Based on its research, the team developed four primary recommendations for enhancing the provision of services and resources to Erie County’s reentry population:

  1. Develop a cross-agency coordinating committee to provide guidance to funders and service providers on engaging reentry populations, developing eligibility criteria, and collaborating with partners and stakeholders. The committee would develop a shared set of reentry goals across Erie County, as well as track reentry-related agencies, service providers, and available funding.
  2. Explore the implementation of a physical or virtual reentry hub to co-locate provider services, collect preliminary risk and needs assessments, and store data from correctional and supervising agencies and reentry providers. This hub would help reduce duplicative services and expand access to resources, including family services, health and housing assistance, public benefits, and legal services.
  3. Increase the accountability of agencies and service providers. This recommendation includes developing a strategy for assessing if correctional agencies and service providers are offering high-quality programming grounded in evidence-based practices. Additionally, county leaders would develop standards and performance measures (including milestones and expected outcomes) to guide funding decisions.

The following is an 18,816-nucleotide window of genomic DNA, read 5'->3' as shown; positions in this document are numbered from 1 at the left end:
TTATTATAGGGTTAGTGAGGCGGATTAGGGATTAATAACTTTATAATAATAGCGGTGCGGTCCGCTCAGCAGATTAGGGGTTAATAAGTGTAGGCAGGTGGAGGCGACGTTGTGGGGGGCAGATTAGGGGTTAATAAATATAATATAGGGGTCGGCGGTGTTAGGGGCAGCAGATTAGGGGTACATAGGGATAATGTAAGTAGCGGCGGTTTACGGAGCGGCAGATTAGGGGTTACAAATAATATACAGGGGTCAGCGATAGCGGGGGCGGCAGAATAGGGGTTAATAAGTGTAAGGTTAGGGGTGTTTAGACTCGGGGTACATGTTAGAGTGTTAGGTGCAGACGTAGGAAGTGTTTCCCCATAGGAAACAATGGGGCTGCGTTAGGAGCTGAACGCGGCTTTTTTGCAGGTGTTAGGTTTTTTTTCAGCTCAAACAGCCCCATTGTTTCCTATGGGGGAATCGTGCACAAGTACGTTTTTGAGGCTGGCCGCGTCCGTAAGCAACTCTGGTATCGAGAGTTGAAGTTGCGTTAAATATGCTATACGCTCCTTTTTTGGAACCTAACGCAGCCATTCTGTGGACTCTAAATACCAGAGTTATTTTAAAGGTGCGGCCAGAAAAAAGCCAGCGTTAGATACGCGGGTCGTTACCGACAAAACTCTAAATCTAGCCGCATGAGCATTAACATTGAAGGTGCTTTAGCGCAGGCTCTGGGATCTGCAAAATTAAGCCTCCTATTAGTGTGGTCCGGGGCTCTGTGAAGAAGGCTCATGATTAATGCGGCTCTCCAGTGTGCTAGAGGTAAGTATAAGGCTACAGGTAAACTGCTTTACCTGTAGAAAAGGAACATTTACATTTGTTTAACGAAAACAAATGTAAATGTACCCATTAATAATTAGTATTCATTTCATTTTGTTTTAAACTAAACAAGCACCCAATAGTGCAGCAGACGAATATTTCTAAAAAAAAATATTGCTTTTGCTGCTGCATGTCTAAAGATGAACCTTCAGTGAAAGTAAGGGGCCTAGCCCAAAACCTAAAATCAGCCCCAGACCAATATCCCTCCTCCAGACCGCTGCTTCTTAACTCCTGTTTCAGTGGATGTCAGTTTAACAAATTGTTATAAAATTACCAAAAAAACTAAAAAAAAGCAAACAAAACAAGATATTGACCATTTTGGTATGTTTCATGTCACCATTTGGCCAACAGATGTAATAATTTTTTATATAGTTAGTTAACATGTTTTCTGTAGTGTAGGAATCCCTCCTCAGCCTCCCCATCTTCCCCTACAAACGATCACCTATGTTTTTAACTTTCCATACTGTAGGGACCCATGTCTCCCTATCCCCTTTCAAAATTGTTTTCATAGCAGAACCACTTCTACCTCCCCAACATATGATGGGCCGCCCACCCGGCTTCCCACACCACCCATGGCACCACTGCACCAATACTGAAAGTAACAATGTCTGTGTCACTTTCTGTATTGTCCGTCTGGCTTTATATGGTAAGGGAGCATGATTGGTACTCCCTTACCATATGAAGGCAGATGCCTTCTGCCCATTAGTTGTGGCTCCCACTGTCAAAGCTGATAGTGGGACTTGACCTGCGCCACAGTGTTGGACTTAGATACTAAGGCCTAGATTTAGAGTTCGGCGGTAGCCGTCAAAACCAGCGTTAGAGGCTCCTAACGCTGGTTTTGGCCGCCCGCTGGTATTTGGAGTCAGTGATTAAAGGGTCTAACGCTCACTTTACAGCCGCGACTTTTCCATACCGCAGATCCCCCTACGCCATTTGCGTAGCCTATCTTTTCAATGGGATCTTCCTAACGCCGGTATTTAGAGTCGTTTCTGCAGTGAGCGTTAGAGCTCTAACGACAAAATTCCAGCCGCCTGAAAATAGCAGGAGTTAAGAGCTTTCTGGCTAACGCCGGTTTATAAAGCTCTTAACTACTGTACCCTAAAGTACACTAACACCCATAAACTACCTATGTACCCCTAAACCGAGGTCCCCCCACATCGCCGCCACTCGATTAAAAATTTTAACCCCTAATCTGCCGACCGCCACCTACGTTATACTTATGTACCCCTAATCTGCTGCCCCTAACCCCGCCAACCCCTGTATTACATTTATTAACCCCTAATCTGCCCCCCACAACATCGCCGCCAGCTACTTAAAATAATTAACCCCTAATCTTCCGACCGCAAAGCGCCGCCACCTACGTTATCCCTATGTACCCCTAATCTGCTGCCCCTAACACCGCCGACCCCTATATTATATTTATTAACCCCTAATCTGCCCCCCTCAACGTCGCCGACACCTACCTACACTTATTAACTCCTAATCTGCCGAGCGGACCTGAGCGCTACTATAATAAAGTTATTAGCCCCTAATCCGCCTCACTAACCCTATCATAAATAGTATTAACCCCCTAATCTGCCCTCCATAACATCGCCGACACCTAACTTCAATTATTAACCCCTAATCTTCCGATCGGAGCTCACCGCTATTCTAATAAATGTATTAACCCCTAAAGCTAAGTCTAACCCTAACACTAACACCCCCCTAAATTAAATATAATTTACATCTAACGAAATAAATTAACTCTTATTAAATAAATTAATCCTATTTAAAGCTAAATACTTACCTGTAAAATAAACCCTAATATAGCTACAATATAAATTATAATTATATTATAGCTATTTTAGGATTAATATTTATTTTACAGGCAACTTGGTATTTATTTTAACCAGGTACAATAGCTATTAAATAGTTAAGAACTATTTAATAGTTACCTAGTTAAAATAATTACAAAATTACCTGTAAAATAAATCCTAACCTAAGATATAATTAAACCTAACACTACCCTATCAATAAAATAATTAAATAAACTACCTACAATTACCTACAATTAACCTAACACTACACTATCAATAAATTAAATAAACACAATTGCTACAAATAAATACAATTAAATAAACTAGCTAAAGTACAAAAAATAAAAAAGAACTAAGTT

4. Develop incentives for participation in pre-release and community supervision programming, such as early release from probation/parole or motivational interviewing.

Summary and Next Steps

Throughout the assessment, Erie County and its partners demonstrated a deep commitment to using the quantitative and qualitative data collected to effectively transform its reentry system and guide the reallocation of reentry resources and services to achieve the greatest impact. Since the assessment, the county established its own implementation task force, consisting of two committees with leaders recruited from its stakeholder groups, to oversee the implementation of the recommendations outlined in the initial report.

The data-informed lessons gained from the Erie County reentry system mapping exercise are scalable to other jurisdictions across the United States. While Erie County shaped its strategy for combining the right mix of services for its reentry population by using local data, the county also leveraged information from other programs about the technical aspects of reentry (e.g., from NRRC resources). The implementation of coordinated reentry services requires a deep understanding of: the service providers and criminal justice agencies involved, as well as their commitment and support; the types of services needed (e.g., workforce training, housing, mental health, substance abuse treatment); and how these stakeholders can partner together to deliver services effectively and efficiently.

Visit the NRRC website for reentry resources and more information about other jurisdictions’ work to assess and enhance reentry systems.

To submit the work of your organization or jurisdiction for consideration to be featured in a future BJA NTTAC TTA Spotlight, please email

If your agency or community is interested in reentry strategies or would like to apply for technical assistance, please contact BJA NTTAC at to discuss your unique criminal justice needs.